For observant Christians worldwide, Lent commemorates the sacrifice Jesus made when he died for humanity’s sins and draws from his fasting in the desert for 40 days and nights, rejecting the devil’s temptation. Lent season, which begins on Ash Wednesday (this year, Feb. 14) and ends 40 days later, on March 28, is a time of self-reflection and personal sacrifice, accomplished by abstaining from certain habits, pleasures, or foods.
Once the practice of Lent was formalized in the 4th century, fasting from warm-blooded animals on Wednesdays and Fridays became a tradition. Fish, being cold-blooded, became a stand-in for the consumption of warm-blooded animals on the designated fast days. While coastal dwellers had easy access to freshly caught fish, fish preservation methods developed in the Middle Ages, such as smoking, pickling, and salting, provided sustenance for people who lived inland.
Eating fish on the fast day of Friday during Lent also is symbolic of Christ himself. Records dating back to the 2nd century indicate that when the name “Jesus Christ, Son of God, Savior” is spelled out in Greek, it forms the acronym “ICHTHYS,” the Greek word for “fish.” Also, four of Jesus’ apostles were fishermen, and fish had been central to the miracles Christ performed and his teaching parables.
Here are several of our favorite fish recipes for lent, as well as tips, and techniques for creating meatless meals for Ash Wednesday and Fridays during Lent.
Thick and mildly sweet-tasting halibut fillets are even more delectable with beurre noisette, or brown butter. You’ll cook the butter until the water content evaporates and the milk solids caramelize (the sugars cook), leaving you with a nutty, delicious-tasting butter sauce. Crisping sage leaves in the pan offers more earthy flavor and an incredible aroma to your kitchen. This easy fish main course comes together in only 15 minutes and is perfect for a gathering. Serve simply with fresh spinach gently sautéed in olive oil, or roasted or mashed potatoes.
Suggested wine pairing: Enjoy a light-bodied red wine, such as the Harry and David Royal Crest red blend, with this fish dish. The warm cedar and vanilla notes in the wine complement the aromatic sage and nutty brown butter sauce.
Skip the traditional addition of bacon, and you’ll have a Lent-friendly shrimp and grits dinner carrying all the creamy texture and full flavors of this beloved South Carolina staple. Follow these four easy tips for success: 1) Begin with excellent quality shrimp and stone-ground grits for a hearty texture and rich corn flavor. 2) Think flavor! Generously season the shrimp with garlic, cayenne, paprika, or a specialty blend of rubs and seasonings. 3) For creamy grits, don’t skimp on butter and cheese, adding a touch extra if needed for smooth consistency. 4) For tender shrimp, cook until they turn pink and opaque; any longer will result in a tough texture.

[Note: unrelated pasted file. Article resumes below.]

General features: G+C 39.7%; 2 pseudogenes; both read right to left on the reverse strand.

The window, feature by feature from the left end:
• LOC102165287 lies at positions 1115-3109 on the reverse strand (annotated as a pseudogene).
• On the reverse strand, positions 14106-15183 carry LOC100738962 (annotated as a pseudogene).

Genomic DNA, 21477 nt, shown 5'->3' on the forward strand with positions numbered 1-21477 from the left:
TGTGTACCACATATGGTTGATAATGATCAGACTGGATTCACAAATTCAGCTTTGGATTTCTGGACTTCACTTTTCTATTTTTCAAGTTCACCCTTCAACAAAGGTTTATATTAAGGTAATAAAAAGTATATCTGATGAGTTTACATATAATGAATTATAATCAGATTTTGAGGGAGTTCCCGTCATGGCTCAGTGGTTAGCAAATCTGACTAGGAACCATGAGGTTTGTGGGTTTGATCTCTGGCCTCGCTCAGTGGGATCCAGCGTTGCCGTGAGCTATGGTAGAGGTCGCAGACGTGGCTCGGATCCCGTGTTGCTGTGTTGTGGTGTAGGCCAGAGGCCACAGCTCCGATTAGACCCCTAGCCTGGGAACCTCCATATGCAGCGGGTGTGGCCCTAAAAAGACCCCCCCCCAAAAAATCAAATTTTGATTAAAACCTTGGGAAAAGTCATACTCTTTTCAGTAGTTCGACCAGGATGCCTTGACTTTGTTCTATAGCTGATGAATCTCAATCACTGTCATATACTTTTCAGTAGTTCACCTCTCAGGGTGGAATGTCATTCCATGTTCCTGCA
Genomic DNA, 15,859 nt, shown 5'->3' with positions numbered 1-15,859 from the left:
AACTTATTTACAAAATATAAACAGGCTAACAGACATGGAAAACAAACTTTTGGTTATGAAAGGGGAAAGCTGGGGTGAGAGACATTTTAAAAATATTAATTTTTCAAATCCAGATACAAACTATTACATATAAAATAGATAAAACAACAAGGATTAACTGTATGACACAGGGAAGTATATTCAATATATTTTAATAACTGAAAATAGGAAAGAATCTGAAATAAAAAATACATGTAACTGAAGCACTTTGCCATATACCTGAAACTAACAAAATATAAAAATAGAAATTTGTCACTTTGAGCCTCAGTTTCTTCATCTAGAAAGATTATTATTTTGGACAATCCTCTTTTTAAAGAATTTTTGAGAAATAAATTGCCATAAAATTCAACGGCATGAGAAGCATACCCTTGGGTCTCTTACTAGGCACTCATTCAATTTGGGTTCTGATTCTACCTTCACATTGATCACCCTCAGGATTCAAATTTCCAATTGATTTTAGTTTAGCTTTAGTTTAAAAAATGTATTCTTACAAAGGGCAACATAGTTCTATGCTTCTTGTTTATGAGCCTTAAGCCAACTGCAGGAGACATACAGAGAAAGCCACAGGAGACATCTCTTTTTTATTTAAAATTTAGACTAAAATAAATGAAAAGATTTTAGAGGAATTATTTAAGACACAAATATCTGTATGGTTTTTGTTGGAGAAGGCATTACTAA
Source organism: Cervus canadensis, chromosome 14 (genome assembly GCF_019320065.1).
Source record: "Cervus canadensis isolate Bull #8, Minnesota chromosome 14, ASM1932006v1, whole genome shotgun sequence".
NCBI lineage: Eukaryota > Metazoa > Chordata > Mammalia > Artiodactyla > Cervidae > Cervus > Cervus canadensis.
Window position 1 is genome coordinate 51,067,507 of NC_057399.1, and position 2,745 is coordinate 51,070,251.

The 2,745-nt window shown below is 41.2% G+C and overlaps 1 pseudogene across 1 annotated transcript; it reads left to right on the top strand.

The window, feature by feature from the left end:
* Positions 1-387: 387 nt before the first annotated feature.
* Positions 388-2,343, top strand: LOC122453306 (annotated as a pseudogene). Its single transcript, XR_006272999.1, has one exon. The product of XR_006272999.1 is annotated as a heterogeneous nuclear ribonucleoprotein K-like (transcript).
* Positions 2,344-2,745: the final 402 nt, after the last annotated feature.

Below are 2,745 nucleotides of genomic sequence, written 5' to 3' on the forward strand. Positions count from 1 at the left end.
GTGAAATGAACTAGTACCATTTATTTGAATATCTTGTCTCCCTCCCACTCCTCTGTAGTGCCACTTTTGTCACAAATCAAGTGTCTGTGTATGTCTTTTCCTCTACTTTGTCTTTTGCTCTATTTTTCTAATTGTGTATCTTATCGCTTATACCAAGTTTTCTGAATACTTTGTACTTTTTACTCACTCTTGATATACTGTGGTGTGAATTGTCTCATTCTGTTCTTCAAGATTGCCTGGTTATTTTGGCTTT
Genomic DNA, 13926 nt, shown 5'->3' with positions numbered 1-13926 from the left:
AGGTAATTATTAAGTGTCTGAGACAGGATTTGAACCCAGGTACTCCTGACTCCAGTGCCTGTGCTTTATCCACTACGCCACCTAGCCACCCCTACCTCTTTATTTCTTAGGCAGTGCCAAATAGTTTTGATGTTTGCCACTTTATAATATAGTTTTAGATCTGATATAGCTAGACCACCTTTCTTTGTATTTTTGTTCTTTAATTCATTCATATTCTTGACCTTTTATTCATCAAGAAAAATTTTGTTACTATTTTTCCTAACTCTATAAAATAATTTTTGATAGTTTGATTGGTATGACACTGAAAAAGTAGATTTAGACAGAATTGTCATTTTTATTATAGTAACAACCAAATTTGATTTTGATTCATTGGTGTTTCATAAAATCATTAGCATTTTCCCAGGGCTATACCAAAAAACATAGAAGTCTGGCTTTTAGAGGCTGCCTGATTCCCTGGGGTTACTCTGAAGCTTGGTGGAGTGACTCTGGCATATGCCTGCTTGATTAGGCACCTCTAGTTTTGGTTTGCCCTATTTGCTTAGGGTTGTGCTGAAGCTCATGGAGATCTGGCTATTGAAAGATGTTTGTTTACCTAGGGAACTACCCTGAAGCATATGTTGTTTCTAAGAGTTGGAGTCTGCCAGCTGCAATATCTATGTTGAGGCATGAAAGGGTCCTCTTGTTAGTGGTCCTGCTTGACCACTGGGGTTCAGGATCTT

Sablefish, aka black cod, is a smooth, buttery white fish with a rich, mild flavor. It is a delicacy in world cuisines, from Japanese sushi (gindara) preparations to smoked sable in the tradition of Jewish appetizing — its rich flesh makes it perfect to withstand smoking without drying out!
We love the simplicity and accessibility of this Chinese orange chicken-inspired recipe that calls for thick, cubed fillets of sable as a stand-in. Dredge the sable in an orange zest-infused batter and air fry until golden brown. Pour over the fragrant orange sauce and toss with crispy scallions and cabbage for a Lenten meal that is full of flavor. Enjoy with fluffy, steamed white rice, fried rice (omit the meat), green beans, or seasonal vegetables, such as bok choy.
Suggested wine pairing: You can enjoy rosé year-round. Harry and David’s bright, fruit-forward, award-winning rosé will bring out the sauce’s sweetness and offer a light, crisp finish.
Ready-to-make dinners from Vital Choice will save you time in the kitchen and help build a repertoire of easy-to-make fish dishes to inspire other dinners throughout the Lenten season.
Vital Choice flash-frozen fillets have a straight-from-the-sea taste due to technological advances that lock in texture and flavor. And since the fillets defrost quickly, a complete meal is just minutes away. We love the delicate texture and mild nuttiness of wild petrale sole that comes with a prepared side dish of currant and sun-dried tomato couscous. Or try wild cubed raw yellowfin (ahi) tuna poke — a preparation that means “diced” in Hawaiian — with a blend of sesame seed and organic dried seaweed seasoning. Enjoy it as an appetizer, lunch, or dinner bowl by serving it over rice with fresh cucumber, cubed avocado, sprouts, scallions, and cherry tomatoes.
Suggested wine pairing: Harry and David’s light-bodied, toasty Oregon pinot gris is sole’s “soulmate,” and its chardonnay has a rich body to complement rich, buttery ahi tuna.
Bacteria thrives in moisture, so taking the appropriate measures to keep fresh fish dry will protect your investment and ensure great-tasting Lenten fish meals. To remove excess moisture from fish, pat fillets dry with a paper towel, then wrap them in a single layer and store them toward the back and bottom of the refrigerator, where it’s coldest. Also, about one hour before preparation, generously season fish fillets with salt. This firms the flesh by drawing out moisture, making your fillets easier to handle.
Check out these five delicious recipes using versatile, tender, flaky, and mild Chilean sea bass. These easy-to-prepare techniques range from salt baked, bouillabaisse style, pan-roasted, sautéed, and oven roasted. And if you prefer other favorite fillets, swap in cod, halibut, or haddock.
Suggested wine pairing: Follow these tips for pairing wine with fish and seafood, then turn to the robust reds and refreshing whites among the Harry & David wines collection to complement the full flavors in each of these preparations.